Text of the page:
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The Allergy Anaphylaxis

The Allergy Anaphylaxis

The most serious allergic reactions involve the entire body. An anaphylactic reaction can be triggered by exposure to any allergen through inhalation, ingestion, injection, or skin contact. It is a severe, rapidly developing, fatal allergic reaction. An estimated 1.21% to 15.04% of the American population are at risk for anaphylaxis and causes around 400-800 deaths annually. If left untreated, the condition may lead to shock or even death.

Mechanism of the Reaction

The most severe of allergic reaction is anaphylaxis. Upon the initial exposure of a person to an allergen, the body automatically produces antibodies that are specifically matched to the foreign agents. These antibodies called IgE antibodies bind to the surface of the mast cell found in connective tissues and a type of white blood cell called basophils.

Anaphylaxis is mediated when this foreign antigen (allergen) is re-introduced into the body, and binds to a specific IgE. Within minutes or even seconds, this triggers the release of histamine and other chemicals that result into smooth muscle spasms, narrowing of the airway, edema, and eventually circulatory collapse.

Anaphylaxis is triggered by various allergens that a person may be sensitive to. Common causes are:

* Foods— nuts, shellfish, fish, milk, eggs, soy, wheat
* Medications— antibiotics, allopurinol, iodine-based contrast agents, anesthesia, vaccines, hormones, aspirin, non-steroidal anti-inflammatory drugs
* Other biologic agents— tetanus antitoxin, snake venom antitoxin, antigens for skin testing
* Insect stings— bees, wasps, hornets, ants
* Latex—medical and nonmedical paraphernalia

The time elapsed upon the exposure to the antigen to the onset of symptoms would help indicate the severity of the reaction. Mild reactions range from itching, sneezing, tearing of the eyes, to nasal congestion and puffiness around the eyes than begins within the first 2 hours of exposure to the antigen, while moderate reactions include generalized flushing and feeling of warmth. Severe reactions occur abruptly and rapidly progresses to swelling of the throat that could possibly lead to the constriction of airways or even blockage. Cardiac arrest and coma may follow.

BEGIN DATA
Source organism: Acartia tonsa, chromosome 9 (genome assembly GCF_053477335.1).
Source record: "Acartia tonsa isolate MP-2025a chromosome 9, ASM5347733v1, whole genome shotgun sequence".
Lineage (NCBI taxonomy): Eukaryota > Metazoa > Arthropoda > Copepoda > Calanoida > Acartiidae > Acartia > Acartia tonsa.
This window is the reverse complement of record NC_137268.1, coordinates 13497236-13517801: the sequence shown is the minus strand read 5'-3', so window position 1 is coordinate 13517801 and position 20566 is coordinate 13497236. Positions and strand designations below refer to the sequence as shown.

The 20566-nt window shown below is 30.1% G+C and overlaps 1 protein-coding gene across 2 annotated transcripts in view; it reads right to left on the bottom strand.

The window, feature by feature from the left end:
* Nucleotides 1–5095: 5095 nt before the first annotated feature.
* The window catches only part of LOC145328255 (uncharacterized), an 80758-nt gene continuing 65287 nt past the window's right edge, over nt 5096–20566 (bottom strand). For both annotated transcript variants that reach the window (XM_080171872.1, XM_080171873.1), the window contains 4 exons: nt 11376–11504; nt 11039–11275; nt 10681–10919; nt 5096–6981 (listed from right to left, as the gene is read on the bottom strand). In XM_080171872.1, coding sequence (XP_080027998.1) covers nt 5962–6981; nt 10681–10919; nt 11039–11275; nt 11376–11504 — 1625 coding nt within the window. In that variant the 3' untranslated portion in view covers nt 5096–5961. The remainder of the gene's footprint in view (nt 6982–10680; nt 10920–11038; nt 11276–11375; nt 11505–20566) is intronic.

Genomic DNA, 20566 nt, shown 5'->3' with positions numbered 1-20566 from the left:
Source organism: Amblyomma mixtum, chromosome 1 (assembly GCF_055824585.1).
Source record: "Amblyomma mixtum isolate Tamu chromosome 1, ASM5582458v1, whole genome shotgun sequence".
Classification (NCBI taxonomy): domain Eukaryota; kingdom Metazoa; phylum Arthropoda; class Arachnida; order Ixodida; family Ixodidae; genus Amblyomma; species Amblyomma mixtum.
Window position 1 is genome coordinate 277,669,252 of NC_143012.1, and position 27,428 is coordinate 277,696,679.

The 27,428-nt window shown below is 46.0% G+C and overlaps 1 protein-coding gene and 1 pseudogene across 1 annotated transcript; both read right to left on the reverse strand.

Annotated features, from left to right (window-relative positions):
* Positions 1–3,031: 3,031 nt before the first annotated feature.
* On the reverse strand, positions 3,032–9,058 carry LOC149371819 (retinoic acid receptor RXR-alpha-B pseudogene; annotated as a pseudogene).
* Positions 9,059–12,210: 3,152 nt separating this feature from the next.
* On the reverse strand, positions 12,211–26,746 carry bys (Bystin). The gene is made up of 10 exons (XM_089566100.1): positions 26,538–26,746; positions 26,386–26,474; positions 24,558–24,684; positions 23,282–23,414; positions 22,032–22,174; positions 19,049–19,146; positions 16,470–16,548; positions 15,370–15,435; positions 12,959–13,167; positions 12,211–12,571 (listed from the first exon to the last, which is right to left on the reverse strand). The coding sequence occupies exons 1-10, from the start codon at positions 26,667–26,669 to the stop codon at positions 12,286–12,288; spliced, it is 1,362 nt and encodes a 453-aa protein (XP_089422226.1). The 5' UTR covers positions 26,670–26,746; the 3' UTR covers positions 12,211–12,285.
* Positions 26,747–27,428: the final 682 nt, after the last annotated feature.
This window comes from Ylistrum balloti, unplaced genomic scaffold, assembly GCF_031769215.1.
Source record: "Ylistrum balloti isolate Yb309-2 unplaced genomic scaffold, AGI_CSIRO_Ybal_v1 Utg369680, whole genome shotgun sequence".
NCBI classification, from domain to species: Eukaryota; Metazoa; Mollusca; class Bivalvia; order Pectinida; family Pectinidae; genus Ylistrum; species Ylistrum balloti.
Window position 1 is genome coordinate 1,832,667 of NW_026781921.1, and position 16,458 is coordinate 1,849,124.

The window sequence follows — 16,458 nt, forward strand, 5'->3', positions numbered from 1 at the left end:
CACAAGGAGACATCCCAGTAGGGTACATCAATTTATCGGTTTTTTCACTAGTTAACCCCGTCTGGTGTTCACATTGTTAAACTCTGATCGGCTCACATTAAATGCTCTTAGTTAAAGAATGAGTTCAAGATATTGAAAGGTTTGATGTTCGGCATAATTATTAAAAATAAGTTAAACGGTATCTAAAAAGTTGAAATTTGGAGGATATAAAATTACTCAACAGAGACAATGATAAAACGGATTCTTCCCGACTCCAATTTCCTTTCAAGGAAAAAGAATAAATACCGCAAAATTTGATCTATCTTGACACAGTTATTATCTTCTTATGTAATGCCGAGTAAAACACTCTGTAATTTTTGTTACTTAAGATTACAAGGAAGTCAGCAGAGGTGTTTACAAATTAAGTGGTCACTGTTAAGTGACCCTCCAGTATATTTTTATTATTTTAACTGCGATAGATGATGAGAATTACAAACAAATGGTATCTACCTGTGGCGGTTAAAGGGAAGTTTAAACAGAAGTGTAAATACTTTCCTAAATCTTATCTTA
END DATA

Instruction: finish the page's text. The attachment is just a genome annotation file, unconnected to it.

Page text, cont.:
What Your Doctor Can Do For You

Severe allergic reaction may take place rapidly, thus, it is important to seek professional help. Signs and symptoms are evaluated by the physician before rendering appropriate intervention. The sooner the condition is diagnosed, the better the prognosis. In addition, the patient may need to be tested for allergies, and be taken some blood samples to rule out any other condition.

Emergency care is needed in cases of anaphylaxis. The severity is first evaluated, followed by the respiratory and cardiac status. In cases of cardiac arrest, cardiopulmonary resuscitation is started. Oxygen is administered in high concentrations to prevent brain damage. And intubation may further be instituted as necessary.

Epinephrine, the primary drug for anaphylaxis, is administered in very low concentrations into the subcutaneous tissue of the upper thigh. EpiPen is a handy autoinjector of premeasured doses of epinephrine. Antihistamines and corticosteroids may be given to relieve symptoms of inflammation and also to prevent recurrence. Bronchodilators like aminophylline helps improve the airway function. Further treatment includes drugs that improve the vascular status. The patient is closely monitored on the first 12 hours.

What You Can Do

Strict avoidance of potential allergens is an important preventive measure. If avoidance is impossible, an emergency kit containing epinephrine should always be available. Once you suspect an allergic reaction with the signs mentioned, call 911 for medical help. Assess the breathing and cardiac condition of the patient, and administer CPR. People with recognized allergy reactions should wear some form of identification such as a Medic Alert bracelet. Those who’ve had mild to moderate reactions should also seek medical help. If you don’t, you may be missing out on a treatment that may of great help and perhaps save your life.